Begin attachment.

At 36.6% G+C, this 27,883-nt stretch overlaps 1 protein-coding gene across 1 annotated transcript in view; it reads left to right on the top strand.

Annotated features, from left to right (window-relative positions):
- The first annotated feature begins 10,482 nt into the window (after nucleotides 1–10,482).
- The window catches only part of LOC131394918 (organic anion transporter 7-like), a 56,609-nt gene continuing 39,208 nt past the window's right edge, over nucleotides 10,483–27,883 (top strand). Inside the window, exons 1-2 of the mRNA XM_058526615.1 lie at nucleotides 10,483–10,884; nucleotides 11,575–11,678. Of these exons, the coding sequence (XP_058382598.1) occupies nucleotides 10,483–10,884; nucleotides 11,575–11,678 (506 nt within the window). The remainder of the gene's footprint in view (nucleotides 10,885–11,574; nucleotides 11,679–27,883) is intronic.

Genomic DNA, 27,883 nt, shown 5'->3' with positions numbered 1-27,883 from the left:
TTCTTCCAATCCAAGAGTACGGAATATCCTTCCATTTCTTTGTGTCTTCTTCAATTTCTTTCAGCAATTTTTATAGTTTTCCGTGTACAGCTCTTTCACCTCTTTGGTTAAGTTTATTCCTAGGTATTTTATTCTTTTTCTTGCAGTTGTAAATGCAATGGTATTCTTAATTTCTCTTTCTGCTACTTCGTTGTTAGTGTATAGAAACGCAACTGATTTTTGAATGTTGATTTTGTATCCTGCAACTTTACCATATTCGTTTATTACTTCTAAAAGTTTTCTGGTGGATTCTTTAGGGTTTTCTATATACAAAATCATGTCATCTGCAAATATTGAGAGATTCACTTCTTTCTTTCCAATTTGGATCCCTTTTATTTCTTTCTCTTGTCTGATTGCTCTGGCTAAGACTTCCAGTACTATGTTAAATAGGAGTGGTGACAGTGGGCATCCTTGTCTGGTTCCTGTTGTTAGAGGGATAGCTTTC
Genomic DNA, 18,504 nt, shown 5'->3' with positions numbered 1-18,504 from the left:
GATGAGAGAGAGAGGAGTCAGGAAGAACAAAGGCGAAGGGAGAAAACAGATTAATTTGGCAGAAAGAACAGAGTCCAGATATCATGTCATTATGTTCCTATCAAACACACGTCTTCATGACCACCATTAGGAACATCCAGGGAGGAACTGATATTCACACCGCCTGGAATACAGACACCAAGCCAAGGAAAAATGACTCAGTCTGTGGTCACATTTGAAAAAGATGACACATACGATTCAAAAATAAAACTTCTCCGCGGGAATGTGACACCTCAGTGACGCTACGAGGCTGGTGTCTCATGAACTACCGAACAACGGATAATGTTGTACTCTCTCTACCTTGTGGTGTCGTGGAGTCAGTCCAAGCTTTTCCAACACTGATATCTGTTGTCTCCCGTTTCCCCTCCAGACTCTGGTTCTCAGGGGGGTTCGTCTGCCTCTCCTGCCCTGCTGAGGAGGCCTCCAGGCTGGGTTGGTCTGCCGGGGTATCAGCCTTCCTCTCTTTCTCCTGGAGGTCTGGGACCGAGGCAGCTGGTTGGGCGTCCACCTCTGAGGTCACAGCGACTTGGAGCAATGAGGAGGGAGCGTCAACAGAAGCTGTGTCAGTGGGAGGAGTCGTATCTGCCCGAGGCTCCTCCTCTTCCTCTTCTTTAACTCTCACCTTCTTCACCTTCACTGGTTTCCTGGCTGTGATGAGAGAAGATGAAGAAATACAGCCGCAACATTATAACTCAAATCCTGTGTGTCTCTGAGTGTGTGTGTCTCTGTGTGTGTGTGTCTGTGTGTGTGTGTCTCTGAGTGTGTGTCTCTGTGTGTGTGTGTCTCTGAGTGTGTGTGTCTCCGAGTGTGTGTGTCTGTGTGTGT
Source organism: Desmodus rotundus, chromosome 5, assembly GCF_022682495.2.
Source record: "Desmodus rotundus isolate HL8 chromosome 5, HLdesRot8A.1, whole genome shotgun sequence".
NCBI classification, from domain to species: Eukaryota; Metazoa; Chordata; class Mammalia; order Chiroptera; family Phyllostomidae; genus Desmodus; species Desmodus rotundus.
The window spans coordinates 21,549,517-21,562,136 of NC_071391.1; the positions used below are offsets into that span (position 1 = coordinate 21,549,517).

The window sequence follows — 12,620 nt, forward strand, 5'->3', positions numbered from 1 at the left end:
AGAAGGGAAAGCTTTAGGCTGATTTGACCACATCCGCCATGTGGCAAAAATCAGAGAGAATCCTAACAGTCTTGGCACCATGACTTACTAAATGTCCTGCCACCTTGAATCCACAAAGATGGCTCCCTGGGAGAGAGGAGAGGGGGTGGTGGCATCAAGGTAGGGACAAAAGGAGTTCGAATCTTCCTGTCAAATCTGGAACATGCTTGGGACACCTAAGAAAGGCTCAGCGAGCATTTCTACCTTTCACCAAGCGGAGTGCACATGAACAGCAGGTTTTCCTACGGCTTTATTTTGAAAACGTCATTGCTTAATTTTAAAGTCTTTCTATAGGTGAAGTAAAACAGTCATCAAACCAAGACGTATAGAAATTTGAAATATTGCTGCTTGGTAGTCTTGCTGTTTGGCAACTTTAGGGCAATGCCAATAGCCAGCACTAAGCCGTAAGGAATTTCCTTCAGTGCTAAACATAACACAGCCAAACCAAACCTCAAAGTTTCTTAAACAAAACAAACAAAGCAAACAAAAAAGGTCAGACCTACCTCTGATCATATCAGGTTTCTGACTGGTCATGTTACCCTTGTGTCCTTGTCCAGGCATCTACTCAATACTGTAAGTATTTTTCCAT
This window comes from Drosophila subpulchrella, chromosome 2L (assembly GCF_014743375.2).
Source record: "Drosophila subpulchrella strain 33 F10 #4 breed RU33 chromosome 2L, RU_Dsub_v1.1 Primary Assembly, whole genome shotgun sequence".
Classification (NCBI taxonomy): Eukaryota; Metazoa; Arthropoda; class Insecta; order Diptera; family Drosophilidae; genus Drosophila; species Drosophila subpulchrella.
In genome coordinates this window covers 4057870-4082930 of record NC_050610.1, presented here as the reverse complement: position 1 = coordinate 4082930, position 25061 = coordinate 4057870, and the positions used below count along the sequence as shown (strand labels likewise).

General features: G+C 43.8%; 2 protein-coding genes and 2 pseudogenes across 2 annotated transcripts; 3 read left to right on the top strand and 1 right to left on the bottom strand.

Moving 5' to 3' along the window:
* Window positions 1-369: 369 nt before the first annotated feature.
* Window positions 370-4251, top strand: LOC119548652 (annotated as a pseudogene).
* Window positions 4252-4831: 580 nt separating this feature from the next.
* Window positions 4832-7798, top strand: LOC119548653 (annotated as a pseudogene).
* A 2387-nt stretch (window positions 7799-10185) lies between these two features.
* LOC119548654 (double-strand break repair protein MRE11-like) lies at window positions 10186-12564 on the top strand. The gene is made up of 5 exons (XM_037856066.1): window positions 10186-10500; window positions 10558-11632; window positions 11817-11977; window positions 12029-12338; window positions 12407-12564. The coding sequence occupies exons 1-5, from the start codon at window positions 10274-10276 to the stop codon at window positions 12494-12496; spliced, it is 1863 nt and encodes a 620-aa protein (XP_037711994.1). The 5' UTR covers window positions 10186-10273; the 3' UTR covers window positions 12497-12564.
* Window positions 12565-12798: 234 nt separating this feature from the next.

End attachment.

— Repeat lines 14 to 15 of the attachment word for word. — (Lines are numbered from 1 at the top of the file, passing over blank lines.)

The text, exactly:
AGAAGGGAAAGCTTTAGGCTGATTTGACCACATCCGCCATGTGGCAAAAATCAGAGAGAATCCTAACAGTCTTGGCACCATGACTTACTAAATGTCCTGCCACCTTGAATCCACAAAGATGGCTCCCTGGGAGAGAGGAGAGGGGGTGGTGGCATCAAGGTAGGGACAAAAGGAGTTCGAATCTTCCTGTCAAATCTGGAACATGCTTGGGACACCTAAGAAAGGCTCAGCGAGCATTTCTACCTTTCACCAAGCGGAGTGCACATGAACAGCAGGTTTTCCTACGGCTTTATTTTGAAAACGTCATTGCTTAATTTTAAAGTCTTTCTATAGGTGAAGTAAAACAGTCATCAAACCAAGACGTATAGAAATTTGAAATATTGCTGCTTGGTAGTCTTGCTGTTTGGCAACTTTAGGGCAATGCCAATAGCCAGCACTAAGCCGTAAGGAATTTCCTTCAGTGCTAAACATAACACAGCCAAACCAAACCTCAAAGTTTCTTAAACAAAACAAACAAAGCAAACAAAAAAGGTCAGACCTACCTCTGATCATATCAGGTTTCTGACTGGTCATGTTACCCTTGTGTCCTTGTCCAGGCATCTACTCAATACTGTAAGTATTTTTCCAT
This window comes from Drosophila subpulchrella, chromosome 2L (assembly GCF_014743375.2).